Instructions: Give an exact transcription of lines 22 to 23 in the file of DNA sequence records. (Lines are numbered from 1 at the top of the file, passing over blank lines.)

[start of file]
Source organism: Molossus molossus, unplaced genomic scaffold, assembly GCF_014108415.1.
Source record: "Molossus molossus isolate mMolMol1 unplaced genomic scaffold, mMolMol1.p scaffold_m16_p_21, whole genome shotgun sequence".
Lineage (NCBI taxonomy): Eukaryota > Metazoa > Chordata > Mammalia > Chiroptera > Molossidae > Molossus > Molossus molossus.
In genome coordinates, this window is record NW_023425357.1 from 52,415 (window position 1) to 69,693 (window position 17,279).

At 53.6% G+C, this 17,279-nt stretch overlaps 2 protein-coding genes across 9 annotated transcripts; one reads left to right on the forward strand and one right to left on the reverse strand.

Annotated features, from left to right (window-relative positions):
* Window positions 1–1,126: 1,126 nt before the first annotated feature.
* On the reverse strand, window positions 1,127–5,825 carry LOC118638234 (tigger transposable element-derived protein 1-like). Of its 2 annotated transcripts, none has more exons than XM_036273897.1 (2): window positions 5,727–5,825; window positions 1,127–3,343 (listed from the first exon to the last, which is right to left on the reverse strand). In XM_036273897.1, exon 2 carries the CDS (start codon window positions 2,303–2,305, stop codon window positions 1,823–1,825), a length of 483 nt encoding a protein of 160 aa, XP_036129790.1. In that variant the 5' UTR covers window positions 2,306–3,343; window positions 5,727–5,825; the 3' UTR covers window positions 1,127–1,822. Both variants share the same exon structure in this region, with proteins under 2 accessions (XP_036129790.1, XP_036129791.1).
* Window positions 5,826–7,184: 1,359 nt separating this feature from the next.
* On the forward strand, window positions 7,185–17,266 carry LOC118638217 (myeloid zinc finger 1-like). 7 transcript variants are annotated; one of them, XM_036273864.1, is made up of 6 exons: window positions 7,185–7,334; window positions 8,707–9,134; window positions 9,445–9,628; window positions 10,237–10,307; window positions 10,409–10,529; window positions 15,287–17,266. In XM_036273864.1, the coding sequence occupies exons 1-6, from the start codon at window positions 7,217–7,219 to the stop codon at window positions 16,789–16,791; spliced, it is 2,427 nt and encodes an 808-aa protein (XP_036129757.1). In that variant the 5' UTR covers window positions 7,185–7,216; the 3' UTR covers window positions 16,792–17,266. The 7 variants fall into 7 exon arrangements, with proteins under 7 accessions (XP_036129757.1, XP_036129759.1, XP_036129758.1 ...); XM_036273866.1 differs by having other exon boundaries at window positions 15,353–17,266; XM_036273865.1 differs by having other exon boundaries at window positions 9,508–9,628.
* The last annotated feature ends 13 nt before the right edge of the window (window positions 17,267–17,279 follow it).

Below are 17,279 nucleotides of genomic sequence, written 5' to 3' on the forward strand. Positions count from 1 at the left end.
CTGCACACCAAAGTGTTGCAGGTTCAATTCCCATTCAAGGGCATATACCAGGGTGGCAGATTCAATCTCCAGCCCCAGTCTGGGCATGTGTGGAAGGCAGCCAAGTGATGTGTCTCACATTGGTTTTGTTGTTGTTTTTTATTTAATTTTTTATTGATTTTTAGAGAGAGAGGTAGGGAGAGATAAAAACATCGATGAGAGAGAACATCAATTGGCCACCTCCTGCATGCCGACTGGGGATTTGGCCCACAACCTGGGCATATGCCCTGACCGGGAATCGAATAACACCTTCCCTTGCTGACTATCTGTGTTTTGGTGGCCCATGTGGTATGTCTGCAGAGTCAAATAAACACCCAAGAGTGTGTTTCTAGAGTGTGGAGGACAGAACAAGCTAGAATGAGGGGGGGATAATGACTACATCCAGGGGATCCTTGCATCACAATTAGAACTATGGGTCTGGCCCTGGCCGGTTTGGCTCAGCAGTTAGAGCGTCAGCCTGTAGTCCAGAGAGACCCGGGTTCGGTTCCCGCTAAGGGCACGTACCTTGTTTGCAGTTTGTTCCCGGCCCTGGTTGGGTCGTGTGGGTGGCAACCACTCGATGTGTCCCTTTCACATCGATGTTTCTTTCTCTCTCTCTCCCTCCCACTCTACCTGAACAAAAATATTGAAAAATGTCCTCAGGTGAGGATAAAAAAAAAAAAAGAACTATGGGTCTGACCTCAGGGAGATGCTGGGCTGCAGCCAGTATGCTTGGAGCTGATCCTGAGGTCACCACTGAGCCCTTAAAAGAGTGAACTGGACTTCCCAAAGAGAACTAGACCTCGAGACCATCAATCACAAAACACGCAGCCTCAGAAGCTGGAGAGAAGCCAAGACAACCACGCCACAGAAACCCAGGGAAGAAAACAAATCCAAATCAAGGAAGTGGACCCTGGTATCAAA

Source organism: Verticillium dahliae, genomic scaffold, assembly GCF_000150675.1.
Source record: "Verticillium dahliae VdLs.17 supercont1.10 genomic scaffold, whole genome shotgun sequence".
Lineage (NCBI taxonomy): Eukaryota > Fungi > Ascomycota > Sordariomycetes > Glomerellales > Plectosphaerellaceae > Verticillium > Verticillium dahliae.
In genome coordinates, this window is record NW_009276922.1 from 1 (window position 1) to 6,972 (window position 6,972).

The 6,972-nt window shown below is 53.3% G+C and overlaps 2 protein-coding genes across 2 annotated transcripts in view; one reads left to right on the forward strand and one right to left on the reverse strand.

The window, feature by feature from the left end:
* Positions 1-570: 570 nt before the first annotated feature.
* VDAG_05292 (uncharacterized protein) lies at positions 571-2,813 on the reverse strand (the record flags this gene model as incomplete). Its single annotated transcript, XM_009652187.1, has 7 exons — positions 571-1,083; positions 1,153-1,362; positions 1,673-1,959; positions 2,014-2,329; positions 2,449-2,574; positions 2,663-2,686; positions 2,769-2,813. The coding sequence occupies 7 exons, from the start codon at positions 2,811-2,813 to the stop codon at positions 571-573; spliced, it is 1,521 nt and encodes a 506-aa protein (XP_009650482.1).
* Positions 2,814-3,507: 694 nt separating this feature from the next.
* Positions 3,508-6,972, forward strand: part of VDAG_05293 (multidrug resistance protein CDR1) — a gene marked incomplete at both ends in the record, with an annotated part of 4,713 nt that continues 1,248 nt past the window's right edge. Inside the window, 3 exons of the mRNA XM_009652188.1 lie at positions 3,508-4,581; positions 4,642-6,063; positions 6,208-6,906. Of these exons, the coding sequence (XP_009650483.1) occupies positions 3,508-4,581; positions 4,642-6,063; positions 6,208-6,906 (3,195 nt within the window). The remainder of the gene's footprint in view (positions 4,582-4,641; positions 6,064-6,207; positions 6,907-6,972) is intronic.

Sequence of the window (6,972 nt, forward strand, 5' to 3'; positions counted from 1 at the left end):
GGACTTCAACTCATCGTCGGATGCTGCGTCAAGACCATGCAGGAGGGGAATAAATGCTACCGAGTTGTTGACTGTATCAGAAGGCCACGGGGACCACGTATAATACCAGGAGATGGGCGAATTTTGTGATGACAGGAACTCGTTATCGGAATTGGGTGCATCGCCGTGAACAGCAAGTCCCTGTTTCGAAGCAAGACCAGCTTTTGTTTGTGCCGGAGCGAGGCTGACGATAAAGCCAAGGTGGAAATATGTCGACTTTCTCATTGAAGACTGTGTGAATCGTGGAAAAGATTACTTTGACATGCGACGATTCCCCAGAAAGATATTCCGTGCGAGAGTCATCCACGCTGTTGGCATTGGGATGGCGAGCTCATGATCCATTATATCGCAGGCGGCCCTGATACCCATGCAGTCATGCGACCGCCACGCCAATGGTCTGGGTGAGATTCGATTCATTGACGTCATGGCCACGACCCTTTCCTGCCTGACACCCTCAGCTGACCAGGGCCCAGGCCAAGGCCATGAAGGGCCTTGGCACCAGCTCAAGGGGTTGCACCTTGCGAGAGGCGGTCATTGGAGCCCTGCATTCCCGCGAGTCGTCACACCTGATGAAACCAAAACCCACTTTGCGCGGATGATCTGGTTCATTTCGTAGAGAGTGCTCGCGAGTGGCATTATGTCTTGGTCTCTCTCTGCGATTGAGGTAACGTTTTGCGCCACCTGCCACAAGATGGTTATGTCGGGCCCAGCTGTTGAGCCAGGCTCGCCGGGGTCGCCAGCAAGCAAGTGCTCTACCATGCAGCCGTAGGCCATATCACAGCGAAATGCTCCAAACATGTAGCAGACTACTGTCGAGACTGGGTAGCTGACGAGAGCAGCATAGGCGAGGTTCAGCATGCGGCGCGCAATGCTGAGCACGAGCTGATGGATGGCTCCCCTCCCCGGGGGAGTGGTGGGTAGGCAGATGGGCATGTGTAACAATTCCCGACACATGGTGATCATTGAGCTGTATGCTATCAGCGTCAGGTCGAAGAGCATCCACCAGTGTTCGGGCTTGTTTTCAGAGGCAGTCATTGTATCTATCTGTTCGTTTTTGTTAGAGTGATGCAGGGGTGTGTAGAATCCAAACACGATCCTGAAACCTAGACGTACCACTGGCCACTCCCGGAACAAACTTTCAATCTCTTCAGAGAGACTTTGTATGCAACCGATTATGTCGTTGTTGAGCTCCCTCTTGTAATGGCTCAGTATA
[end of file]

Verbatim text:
* Positions 2,814-3,507: 694 nt separating this feature from the next.
* Positions 3,508-6,972, forward strand: part of VDAG_05293 (multidrug resistance protein CDR1) — a gene marked incomplete at both ends in the record, with an annotated part of 4,713 nt that continues 1,248 nt past the window's right edge. Inside the window, 3 exons of the mRNA XM_009652188.1 lie at positions 3,508-4,581; positions 4,642-6,063; positions 6,208-6,906. Of these exons, the coding sequence (XP_009650483.1) occupies positions 3,508-4,581; positions 4,642-6,063; positions 6,208-6,906 (3,195 nt within the window). The remainder of the gene's footprint in view (positions 4,582-4,641; positions 6,064-6,207; positions 6,907-6,972) is intronic.